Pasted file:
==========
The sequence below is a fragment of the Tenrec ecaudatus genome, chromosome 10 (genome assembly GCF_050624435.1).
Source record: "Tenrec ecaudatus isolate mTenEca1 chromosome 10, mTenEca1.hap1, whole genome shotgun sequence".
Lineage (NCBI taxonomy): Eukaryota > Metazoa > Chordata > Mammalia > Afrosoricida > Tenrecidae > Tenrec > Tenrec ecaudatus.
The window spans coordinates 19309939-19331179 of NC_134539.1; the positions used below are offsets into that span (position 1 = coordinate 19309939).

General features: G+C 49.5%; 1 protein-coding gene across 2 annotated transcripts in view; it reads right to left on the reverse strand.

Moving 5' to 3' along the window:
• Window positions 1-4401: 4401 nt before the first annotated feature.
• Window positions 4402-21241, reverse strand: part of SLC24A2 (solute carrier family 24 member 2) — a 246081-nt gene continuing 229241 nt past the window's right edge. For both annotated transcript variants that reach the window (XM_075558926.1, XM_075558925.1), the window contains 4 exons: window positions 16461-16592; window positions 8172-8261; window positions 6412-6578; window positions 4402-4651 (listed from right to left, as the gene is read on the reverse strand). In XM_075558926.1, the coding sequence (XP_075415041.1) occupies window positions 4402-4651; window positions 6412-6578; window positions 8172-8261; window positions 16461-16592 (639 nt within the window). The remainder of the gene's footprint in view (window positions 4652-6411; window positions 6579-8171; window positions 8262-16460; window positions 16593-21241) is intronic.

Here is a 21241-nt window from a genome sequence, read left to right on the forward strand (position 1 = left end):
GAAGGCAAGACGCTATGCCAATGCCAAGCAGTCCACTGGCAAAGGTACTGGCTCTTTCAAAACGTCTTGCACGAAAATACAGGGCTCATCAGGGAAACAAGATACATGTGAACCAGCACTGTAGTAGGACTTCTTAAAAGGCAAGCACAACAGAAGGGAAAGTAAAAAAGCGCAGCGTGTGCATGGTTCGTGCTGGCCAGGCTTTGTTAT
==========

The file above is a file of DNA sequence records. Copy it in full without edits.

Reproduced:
The sequence below is a fragment of the Tenrec ecaudatus genome, chromosome 10 (genome assembly GCF_050624435.1).
Source record: "Tenrec ecaudatus isolate mTenEca1 chromosome 10, mTenEca1.hap1, whole genome shotgun sequence".
Lineage (NCBI taxonomy): Eukaryota > Metazoa > Chordata > Mammalia > Afrosoricida > Tenrecidae > Tenrec > Tenrec ecaudatus.
The window spans coordinates 19309939-19331179 of NC_134539.1; the positions used below are offsets into that span (position 1 = coordinate 19309939).

General features: G+C 49.5%; 1 protein-coding gene across 2 annotated transcripts in view; it reads right to left on the reverse strand.

Moving 5' to 3' along the window:
• Window positions 1-4401: 4401 nt before the first annotated feature.
• Window positions 4402-21241, reverse strand: part of SLC24A2 (solute carrier family 24 member 2) — a 246081-nt gene continuing 229241 nt past the window's right edge. For both annotated transcript variants that reach the window (XM_075558926.1, XM_075558925.1), the window contains 4 exons: window positions 16461-16592; window positions 8172-8261; window positions 6412-6578; window positions 4402-4651 (listed from right to left, as the gene is read on the reverse strand). In XM_075558926.1, the coding sequence (XP_075415041.1) occupies window positions 4402-4651; window positions 6412-6578; window positions 8172-8261; window positions 16461-16592 (639 nt within the window). The remainder of the gene's footprint in view (window positions 4652-6411; window positions 6579-8171; window positions 8262-16460; window positions 16593-21241) is intronic.

Here is a 21241-nt window from a genome sequence, read left to right on the forward strand (position 1 = left end):
GAAGGCAAGACGCTATGCCAATGCCAAGCAGTCCACTGGCAAAGGTACTGGCTCTTTCAAAACGTCTTGCACGAAAATACAGGGCTCATCAGGGAAACAAGATACATGTGAACCAGCACTGTAGTAGGACTTCTTAAAAGGCAAGCACAACAGAAGGGAAAGTAAAAAAGCGCAGCGTGTGCATGGTTCGTGCTGGCCAGGCTTTGTTAT